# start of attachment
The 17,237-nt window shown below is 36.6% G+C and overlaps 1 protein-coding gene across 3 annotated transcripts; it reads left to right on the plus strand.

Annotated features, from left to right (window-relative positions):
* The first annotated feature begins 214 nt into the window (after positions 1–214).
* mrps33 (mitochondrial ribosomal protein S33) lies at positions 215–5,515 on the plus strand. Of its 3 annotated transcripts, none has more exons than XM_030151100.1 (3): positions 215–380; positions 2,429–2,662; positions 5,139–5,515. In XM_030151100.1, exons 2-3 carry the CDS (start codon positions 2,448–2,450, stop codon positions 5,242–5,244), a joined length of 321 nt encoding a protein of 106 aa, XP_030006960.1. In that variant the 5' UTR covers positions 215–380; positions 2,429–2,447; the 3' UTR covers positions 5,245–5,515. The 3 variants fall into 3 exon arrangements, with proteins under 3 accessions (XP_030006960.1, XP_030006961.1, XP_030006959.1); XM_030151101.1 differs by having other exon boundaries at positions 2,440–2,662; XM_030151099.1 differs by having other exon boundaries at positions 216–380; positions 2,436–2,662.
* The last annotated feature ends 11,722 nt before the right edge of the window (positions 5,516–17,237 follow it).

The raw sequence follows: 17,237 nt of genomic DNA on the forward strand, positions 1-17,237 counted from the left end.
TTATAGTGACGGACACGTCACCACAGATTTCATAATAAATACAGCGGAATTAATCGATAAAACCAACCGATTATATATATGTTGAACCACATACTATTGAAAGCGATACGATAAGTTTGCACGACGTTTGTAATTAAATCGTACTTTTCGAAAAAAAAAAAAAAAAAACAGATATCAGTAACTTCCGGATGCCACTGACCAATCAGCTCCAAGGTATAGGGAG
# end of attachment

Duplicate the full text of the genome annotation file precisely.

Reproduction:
The 17,237-nt window shown below is 36.6% G+C and overlaps 1 protein-coding gene across 3 annotated transcripts; it reads left to right on the plus strand.

Annotated features, from left to right (window-relative positions):
* The first annotated feature begins 214 nt into the window (after positions 1–214).
* mrps33 (mitochondrial ribosomal protein S33) lies at positions 215–5,515 on the plus strand. Of its 3 annotated transcripts, none has more exons than XM_030151100.1 (3): positions 215–380; positions 2,429–2,662; positions 5,139–5,515. In XM_030151100.1, exons 2-3 carry the CDS (start codon positions 2,448–2,450, stop codon positions 5,242–5,244), a joined length of 321 nt encoding a protein of 106 aa, XP_030006960.1. In that variant the 5' UTR covers positions 215–380; positions 2,429–2,447; the 3' UTR covers positions 5,245–5,515. The 3 variants fall into 3 exon arrangements, with proteins under 3 accessions (XP_030006960.1, XP_030006961.1, XP_030006959.1); XM_030151101.1 differs by having other exon boundaries at positions 2,440–2,662; XM_030151099.1 differs by having other exon boundaries at positions 216–380; positions 2,436–2,662.
* The last annotated feature ends 11,722 nt before the right edge of the window (positions 5,516–17,237 follow it).

The raw sequence follows: 17,237 nt of genomic DNA on the forward strand, positions 1-17,237 counted from the left end.
TTATAGTGACGGACACGTCACCACAGATTTCATAATAAATACAGCGGAATTAATCGATAAAACCAACCGATTATATATATGTTGAACCACATACTATTGAAAGCGATACGATAAGTTTGCACGACGTTTGTAATTAAATCGTACTTTTCGAAAAAAAAAAAAAAAAAACAGATATCAGTAACTTCCGGATGCCACTGACCAATCAGCTCCAAGGTATAGGGAG